Why Prenatal Yoga?
Are you pregnant? Are your hips tight? Is your back aching? Do you feel stressed and overwhelmed about the impending birth of your child?
If you have answered yes to one or more of the questions stated above, prenatal yoga may be something you would like to consider including into your weekly or even daily routine.
Yoga is considered to be an awesome low impact exercise option, especially for expectant momma’s who are apprehensive or intimidated to go to the gym or fitness facility. You may be thinking to yourself “…but, I’ve never done yoga before! I’m not very flexible, I have no balance and I feel like a whale…” If you feel like you are not balanced, are tense and not flexible, then yoga is probably the best choice for you! The practice is about achieving physical strength, along with inner calm and balance; it’s not about how far you can bend.
So, what are some of the benefits of Prenatal Yoga? The list is long but some of the highlights include:
- Improved mood
- Improved sleep
- Improved postural alignment (helping to prevent back pain)
- Improved focus and mental clarity
- Increased energy
- Increased muscle tone with little to no impact on joints
- Can help with constipation/ bloating/ swelling
- Helps with back pain
- Helps the body prepare for labor and delivery
If you are pregnant and would like to have increased relaxation, increased strength and increased confidence yoga can be a great choice for a low or no impact exercise. Yoga can be highly beneficial on its own, or it can be a great addition to your existing exercise plan (i.e. low impact exercise such as walking, hiking, biking, or swimming) for optimal health and relaxation. Yoga can be extremely beneficial in helping to prepare your body for labor and delivery not only physically by becoming stronger and having more endurance but emotionally by helping clear the mind of any anxiety, tension or worry that you may be experiencing. There can be many fears and anxieties associated with labor and delivery, yoga gives you tools to better allow you to cope.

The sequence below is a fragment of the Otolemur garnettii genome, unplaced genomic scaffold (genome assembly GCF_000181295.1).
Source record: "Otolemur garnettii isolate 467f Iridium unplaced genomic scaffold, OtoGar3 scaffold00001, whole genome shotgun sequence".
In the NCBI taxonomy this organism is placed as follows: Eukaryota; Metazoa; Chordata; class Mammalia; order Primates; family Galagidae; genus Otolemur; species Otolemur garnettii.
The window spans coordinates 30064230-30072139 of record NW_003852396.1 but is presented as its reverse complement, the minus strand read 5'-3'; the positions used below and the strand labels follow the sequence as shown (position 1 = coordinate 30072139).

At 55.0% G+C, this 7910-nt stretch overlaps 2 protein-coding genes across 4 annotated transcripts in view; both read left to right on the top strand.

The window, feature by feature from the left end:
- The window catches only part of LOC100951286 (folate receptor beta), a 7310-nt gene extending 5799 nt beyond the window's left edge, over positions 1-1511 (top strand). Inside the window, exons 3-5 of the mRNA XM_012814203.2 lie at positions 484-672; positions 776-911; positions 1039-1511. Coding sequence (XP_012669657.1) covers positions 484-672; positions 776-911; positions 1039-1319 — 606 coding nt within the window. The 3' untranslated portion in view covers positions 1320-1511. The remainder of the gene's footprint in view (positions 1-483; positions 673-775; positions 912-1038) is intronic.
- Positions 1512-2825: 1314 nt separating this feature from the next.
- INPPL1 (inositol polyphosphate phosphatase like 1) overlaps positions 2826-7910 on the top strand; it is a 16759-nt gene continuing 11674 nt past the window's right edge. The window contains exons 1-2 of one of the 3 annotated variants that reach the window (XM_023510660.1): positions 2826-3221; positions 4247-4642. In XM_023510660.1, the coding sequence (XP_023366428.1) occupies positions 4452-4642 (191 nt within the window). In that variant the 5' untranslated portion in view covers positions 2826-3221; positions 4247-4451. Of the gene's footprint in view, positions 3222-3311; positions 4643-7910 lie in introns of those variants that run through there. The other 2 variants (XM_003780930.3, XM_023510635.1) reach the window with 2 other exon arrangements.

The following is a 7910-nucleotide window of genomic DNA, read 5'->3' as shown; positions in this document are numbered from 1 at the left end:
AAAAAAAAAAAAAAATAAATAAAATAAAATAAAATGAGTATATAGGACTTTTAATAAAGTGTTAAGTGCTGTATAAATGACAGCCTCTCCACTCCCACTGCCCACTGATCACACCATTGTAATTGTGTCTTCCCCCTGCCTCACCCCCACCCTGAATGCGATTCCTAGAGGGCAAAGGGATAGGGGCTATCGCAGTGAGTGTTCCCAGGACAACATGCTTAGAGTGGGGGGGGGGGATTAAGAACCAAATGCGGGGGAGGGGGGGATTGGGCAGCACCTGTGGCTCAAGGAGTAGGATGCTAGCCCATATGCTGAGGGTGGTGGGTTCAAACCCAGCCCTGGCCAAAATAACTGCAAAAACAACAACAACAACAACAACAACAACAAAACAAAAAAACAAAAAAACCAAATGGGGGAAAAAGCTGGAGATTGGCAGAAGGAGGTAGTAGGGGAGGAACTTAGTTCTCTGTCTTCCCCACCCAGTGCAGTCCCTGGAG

One of the major philosophies in the practice of yoga is breathing. The practice of taking deep mindful inhalations and exhalations can help calm the mind, nervous system and circulation within the body and helps to slow the heart rate.
I know some may wonder if yoga is considered safe during pregnancy?- in a word…YES!! Keep in mind that you should always consult your Doctor or Midwife to give you the go ahead before you start any new exercise program including yoga, especially if you have not been active throughout your pregnancy.
What should you be looking for in an instructor or teacher before you begin classes?
Look for a studio and teacher that specializes in prenatal yoga, make sure that the teacher’s credentials are available; they need to be certified through an accredited school and have at least 200 hours of teacher training.
How can yoga help me throughout the different trimesters of pregnancy?
1st Trimester: There are usually few to no physical restrictions within most women’s first trimester. Make sure that you are drinking enough water before, during and after the class to make sure that you are keeping your body hydrated. If you have already been actively going to yoga before your pregnancy keep in mind that your practice maybe different now that you are pregnant.
2nd Trimester: Be cautious of over stretching or over exerting your body. Within the second trimester your body will start to release relaxin, which helps you become looser in preparation for giving birth. Your newly expanding tummy can also affect your center of gravity so bear that in mind while stretching. Be careful to allow your body to slowly sink into postures as to avoid injury.
3rd Trimester: By the third trimester women maybe feeling less overall balance within their body. Be mindful again of the positions you allow your body to get into. What may have felt good in the second trimester may not in the third. Know your limitations, and use the support of the wall, blocks, bolsters, straps or a chair to avoid the chance of injury.
Make sure you share any critical or pertinent information regarding how you are feeling with your yoga teacher, especially as you get further into your second and third trimester i.e. baby position, or any aches, pains or discomfort that you may be experiencing.
The last benefit of prenatal yoga (and probably the most important) is the friendships that can form and grow with the other expectant mothers within the class. It is nice to have the support of other women in the same situation as you who probably have similar questions, concerns, or fears. Plus, it can be comforting to be involved within a community of women that are experiencing the same life changes as you.
By: Karly Lynn C.H.N.